Kroměříž Castle

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Kroměříž Castle
UNESCO World Heritage Site
Zámek Kroměříž, nám. Sněmovní, též ZSJ Podzámecká zahrada - 011.JPG
This medieval tower of the Kroměříž Castle was capped by a decorative drum and spire during the Baroque renovation in the 17th century.
Official nameGardens and Castle at Kroměříž
LocationKroměříž, Kroměříž District, Zlín Region, Czech Republic
Includes
  1. Castle Garden and Castle
  2. Pleasure Garden
CriteriaCultural: (ii), (iv)
Reference860
Inscription1998 (22nd Session)
Area74.5 ha (184 acres)
Buffer zone441 ha (1,090 acres)
Coordinates49°18′0″N 17°22′38″E / 49.30000°N 17.37722°E / 49.30000; 17.37722Coordinates: 49°18′0″N 17°22′38″E / 49.30000°N 17.37722°E / 49.30000; 17.37722
Kroměříž Castle is located in Zlín Region
Kroměříž Castle
Location of Kroměříž Castle in Zlín Region
Kroměříž Castle is located in Czech Republic
Kroměříž Castle
Kroměříž Castle (Czech Republic)

The Kroměříž Castle (Czech: Zámek Kroměříž or Arcibiskupský zámek, German: Schloss Kremsier) in Kroměříž, Czech Republic, used to be the principal residence of the bishops and (from 1777) archbishops of Olomouc.

History[edit]

The first residence on the site was founded by bishop Stanislas Thurzo in 1497. The building was in a Late Gothic style, with a modicum of Renaissance detail. During the Thirty Years' War, the castle was sacked by the Swedish army (1643).

It was not until 1664 that a bishop from the powerful Liechtenstein family charged architect Filiberto Lucchese with renovating the palace in a Baroque style. The chief monument of Lucchese's work in Kroměříž is the Pleasure Garden in front of the castle. Upon Lucchese's death in 1666, Giovanni Pietro Tencalla completed his work on the formal garden and had the palace rebuilt in a style reminiscent of the Turinese school to which he belonged.

After the castle was gutted by a major fire in March 1752, Bishop Hamilton commissioned two leading imperial artists, Franz Anton Maulbertsch and Josef Stern, arrived at the residence in order to decorate the halls of the palace with their works. In addition to their paintings, the palace still houses an art collection, generally considered the second finest in the country, which includes Titian's last mythological painting, The Flaying of Marsyas. The largest part of the collection was acquired by Bishop Karel in Cologne in 1673. The palace also contains an outstanding musical archive and a library of 33,000 volumes.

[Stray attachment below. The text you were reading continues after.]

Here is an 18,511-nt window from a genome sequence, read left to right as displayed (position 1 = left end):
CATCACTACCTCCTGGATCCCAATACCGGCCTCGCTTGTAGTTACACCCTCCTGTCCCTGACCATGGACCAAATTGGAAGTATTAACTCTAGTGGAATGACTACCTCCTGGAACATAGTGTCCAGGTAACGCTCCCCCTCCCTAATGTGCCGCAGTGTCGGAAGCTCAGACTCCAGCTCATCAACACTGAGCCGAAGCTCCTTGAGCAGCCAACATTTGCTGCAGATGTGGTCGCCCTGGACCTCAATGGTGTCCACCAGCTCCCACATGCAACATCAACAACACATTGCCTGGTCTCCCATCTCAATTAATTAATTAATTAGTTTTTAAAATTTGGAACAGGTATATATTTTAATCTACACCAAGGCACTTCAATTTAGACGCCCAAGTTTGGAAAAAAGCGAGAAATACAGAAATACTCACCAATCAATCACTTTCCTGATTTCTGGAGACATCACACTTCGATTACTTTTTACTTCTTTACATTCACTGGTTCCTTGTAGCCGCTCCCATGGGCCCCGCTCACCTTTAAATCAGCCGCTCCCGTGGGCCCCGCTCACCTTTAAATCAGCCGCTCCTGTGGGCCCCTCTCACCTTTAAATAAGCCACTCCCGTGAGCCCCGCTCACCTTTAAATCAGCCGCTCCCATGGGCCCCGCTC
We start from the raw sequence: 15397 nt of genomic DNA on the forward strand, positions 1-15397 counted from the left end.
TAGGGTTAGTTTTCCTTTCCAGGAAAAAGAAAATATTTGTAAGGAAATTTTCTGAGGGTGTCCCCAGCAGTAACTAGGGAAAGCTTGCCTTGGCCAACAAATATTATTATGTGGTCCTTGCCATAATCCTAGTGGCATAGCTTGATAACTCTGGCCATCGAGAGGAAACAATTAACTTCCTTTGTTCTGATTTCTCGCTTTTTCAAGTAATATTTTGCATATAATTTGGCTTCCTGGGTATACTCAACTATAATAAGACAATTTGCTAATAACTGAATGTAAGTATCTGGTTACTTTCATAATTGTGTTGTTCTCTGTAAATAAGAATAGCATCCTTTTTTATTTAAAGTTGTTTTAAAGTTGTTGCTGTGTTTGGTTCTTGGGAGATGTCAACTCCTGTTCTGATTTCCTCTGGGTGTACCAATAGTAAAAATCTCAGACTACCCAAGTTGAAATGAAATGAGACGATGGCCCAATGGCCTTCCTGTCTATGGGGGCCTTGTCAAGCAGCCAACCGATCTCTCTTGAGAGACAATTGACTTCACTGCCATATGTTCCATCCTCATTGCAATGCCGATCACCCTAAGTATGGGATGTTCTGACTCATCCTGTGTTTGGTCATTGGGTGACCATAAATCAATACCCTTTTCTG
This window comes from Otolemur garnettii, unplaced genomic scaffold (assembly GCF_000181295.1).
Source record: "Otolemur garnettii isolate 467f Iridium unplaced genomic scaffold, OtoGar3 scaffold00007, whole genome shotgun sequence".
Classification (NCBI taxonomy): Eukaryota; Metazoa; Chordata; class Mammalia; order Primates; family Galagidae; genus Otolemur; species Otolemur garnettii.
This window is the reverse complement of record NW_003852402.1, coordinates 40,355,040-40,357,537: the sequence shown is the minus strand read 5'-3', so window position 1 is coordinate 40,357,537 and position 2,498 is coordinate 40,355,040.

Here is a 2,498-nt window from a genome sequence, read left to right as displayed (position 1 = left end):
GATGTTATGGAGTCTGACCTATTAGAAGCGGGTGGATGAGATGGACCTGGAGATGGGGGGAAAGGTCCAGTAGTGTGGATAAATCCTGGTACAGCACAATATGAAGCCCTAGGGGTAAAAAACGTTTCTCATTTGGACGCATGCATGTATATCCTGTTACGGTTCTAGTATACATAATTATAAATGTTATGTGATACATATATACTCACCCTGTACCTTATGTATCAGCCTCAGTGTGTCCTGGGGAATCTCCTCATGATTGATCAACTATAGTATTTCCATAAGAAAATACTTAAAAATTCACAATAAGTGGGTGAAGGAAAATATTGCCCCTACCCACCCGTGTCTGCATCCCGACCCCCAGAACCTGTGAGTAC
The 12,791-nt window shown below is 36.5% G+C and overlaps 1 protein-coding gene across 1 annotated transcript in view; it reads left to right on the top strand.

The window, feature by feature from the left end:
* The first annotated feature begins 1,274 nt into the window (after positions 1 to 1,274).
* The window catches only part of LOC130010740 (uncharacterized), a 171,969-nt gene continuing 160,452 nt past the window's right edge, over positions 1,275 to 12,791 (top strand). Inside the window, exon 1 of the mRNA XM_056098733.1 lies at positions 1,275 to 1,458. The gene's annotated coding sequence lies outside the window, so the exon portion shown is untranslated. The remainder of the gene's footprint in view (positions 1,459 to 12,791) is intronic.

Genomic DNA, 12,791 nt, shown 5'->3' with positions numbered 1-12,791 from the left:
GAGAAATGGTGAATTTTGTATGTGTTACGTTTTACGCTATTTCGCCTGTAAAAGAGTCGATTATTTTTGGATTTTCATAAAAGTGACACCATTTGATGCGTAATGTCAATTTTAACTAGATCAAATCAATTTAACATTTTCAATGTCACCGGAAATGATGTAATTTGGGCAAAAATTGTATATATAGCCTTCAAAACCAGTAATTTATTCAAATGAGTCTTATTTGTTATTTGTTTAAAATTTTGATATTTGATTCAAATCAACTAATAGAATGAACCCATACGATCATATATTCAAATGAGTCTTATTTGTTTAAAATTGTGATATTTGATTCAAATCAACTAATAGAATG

Baroque flower garden

Landscape Architecture and Architecture[edit]

UNESCO listed the gardens and palace among the World Heritage Sites in 1998. As the nomination dossier explains, "the castle is a good but not outstanding example of a type of aristocratic or princely residence that has survived widely in Europe. The Pleasure Garden, by contrast, is a very rare and largely intact example of a Baroque garden".[1] The Baroque landscapes and palaces of Bohemia and Moravia were heavily influenced by the Italian Baroque, although in the layout of this Pleasure Gardens on a largely flat site, the influence of the French Formal Baroque style is also visible. Two Italian architects were responsible for the design and execution of the site, Filiberto Luchese (1607–1666) and after his death Giovanni Pietro Tencalla (1629–1702).[2]

The Baroque Pleasure or Lust Garden is located at a distance from the Palace, as can be seen today from aerial photography. The engravings completed in 1691 by Georg Matthaeus Vischer, show a fully enclosed garden divided into half ornamental parterre and the other half to the south composed or orchards and productive ornamental features [3]

Apart from the formal Baroque parterres there is also a less formal nineteenth-century English garden close to the palace, which sustained damage during floods in 1997.

Film Use of the Site[edit]

Interiors of the palace were extensively used by Miloš Forman as a stand-in for Vienna's Hofburg Imperial Palace during filming of Amadeus (1984), based on the life of Wolfgang Amadeus Mozart, who actually never visited Kroměříž. The main audience chamber was also used in the film Immortal Beloved (1994), in the piano concerto scene.

References[edit]

  1. ^ "WORLD HERITAGE LIST Kromeríz (Czech Republic) No 860" (PDF). whc.unesco.org/. Unesco.
  2. ^ "Archbishop's Chateau and Gardens Kroměříž". zamek-kromeriz.cz/. Národní Památkový Ústav.
  3. ^ "Moll's Collection: Kroměříž". mapy.mzk.cz/. Mollova Mapova Sbírka.

External links[edit]